Poly High School Hosts First Annual Pacific Rim Academy Jobs Conference
Students Learn About First Impressions, Networking, Job Interviews And More
By Tiffany Rider - Senior Writer
April 09, 2013 - As a way to help students learn how to get hired in today’s tough job market, Polytechnic High School’s Pacific Rim Academy partnered with the Long Beach Youth Opportunity Center and Long Beach Junior Achievement to host the inaugural Pacific Rim Academy Jobs Conference last month.
Representatives from local businesses were grouped into teams to participate in four breakout sessions at the jobs conference, held at the high school. Junior and senior students participating in the conference rotated from one session to another to get advice on: how to make a good first impression in person and on social media; how to structure a solid resume and properly complete a job application; how to make connections through networking to find unadvertised jobs; and how to successfully complete a job interview.
Representatives from local businesses offered insight on how to make a
positive first impression when meeting someone new – a potential employer,
business partner or resource – at the 1st annual Pacific Rim Academy Jobs
Conference at Polytechnic High School. Pictured, standing, left to right,
are: Uduak Ntuk of Long Beach Gas & Oil; Teri Carpenter of Pioneer
Strategic Business Services; Kyle Yamanoha of Matson; and Joshua Owen
of Ability Tri-Modal.
(Photograph by the Business Journal’s Thomas McConville)
Joshua Owen, CEO of Ability Tri-Modal, was one of the participating business representatives that day. He has been involved with the Pacific Rim Academy for more than a decade and said he was thrilled to work with students on networking. “I think one of the biggest things to instill in kids is confidence,” Owen told the Business Journal. “If kids have more confidence in themselves it’s going to make it a lot easier for them to make it. . . . Networking is essential because working with the Long Beach Chamber and working with the Rotary Club, I’ve found that I’m picking up the phone and connecting people more than I’m actually having to ask them for help. But there are those times when you need to ask for help.”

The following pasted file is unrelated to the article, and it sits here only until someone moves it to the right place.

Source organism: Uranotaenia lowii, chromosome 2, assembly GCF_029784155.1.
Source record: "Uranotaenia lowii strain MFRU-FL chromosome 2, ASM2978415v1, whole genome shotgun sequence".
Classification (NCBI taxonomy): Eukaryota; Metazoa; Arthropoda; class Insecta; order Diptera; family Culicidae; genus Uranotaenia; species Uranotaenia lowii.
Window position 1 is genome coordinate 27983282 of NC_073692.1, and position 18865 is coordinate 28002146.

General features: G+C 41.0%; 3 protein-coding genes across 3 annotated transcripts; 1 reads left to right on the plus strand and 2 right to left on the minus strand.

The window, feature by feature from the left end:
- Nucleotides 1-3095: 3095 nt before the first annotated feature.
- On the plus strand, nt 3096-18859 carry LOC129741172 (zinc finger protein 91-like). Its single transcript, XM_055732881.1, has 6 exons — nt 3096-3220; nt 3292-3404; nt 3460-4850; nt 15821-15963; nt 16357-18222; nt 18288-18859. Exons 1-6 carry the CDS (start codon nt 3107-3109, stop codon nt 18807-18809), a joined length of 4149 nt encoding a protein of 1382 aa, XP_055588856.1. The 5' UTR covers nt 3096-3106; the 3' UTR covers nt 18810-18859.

Owen participated in the breakout session focused on interviewing, along with Teri Carpenter of Pioneer Electronics, Kyle Yamanoha of Matson and Uduak Ntuk of Long Beach Gas & Oil. Carpenter, who has 15 years of experience working in international logistics, said this was the first time she had volunteered in a classroom environment. “I love working for kids,” Carpenter said. “I coach junior [roller] derby. I think it’s great that we have people taking time out of their day to help the next generation of workers to just get a heads up on what they’re going to be confronted with in a professional environment.”
As a member of the Pacific Gateway Workforce Investment Network Youth Council, a career day speaker at local high schools and a parent of a soon-to-be high school student, Ntuk said he is very used to interacting with kids. “I know what YOLO means, and swag,” he joked. “I was an academic advisor at Long Beach State in the college of engineering. I created people’s graduation plans and career plans and grad school applications. I was a corporate recruiter with Chevron for five years. I interviewed interns and full-time hires. I’m very familiar on what you need to do to have a good interview, how to network, how to present yourself, what matters and what doesn’t matter.”
One of the students participating in the breakout session was junior Savannah Sisawang. She got involved in Interact – the high school version of Rotary – when she was a freshman, and served as the club’s president last year. “I think it’s really been a good event for everybody,” she said. “Learning leadership skills and qualities is a really good thing in life. Networking can get you into certain businesses that you never thought you would get into. Interact has been helping me a lot with that.” While her dream is to become a singer and actor, Sisawang said she would want to start her own veterinary clinic “if that doesn’t work out.”
The event organizer, Pacific Rim Academy’s Business Teacher Libby Huff, holds an MBA and used to work at DeVry. She learned about the academy through its founder, Greta Budai. “[The academy] was designed to help average kids gain practical, real-world experience right along with all of their academic programs. I was so impressed with the stuff that they had done that I actually came over and applied outside of the normal way you’re supposed to transfer into a school. I really believe in a practical, hands-on approach for learning.”
The Pacific Rim Academy was established at Polytechnic High School in 1992. The now four-year program focuses on college preparatory classes and career courses in international trade and languages. Only 60 students are accepted into the academy each year. The academy works closely with Long Beach Rotary, the Long Beach Area Chamber of Commerce International Business Association, Long Beach Junior Achievement and the Long Beach Youth Opportunity Center.
Since Huff came on board with the academy, the number of classes and field trips has expanded. The goal, she said, is to engage the students in things they already want to do – be professional, dress up and be treated as adults. “It’s interesting to watch these kids because some of the stuff they know, it’s patchy,” Huff said. “For example, they don’t know how to address an envelope because they don’t mail things,” instead using e-mail or social media to interact with others. “But they’re dying to get out there and get started,” she said. “I’m really excited for all of them.”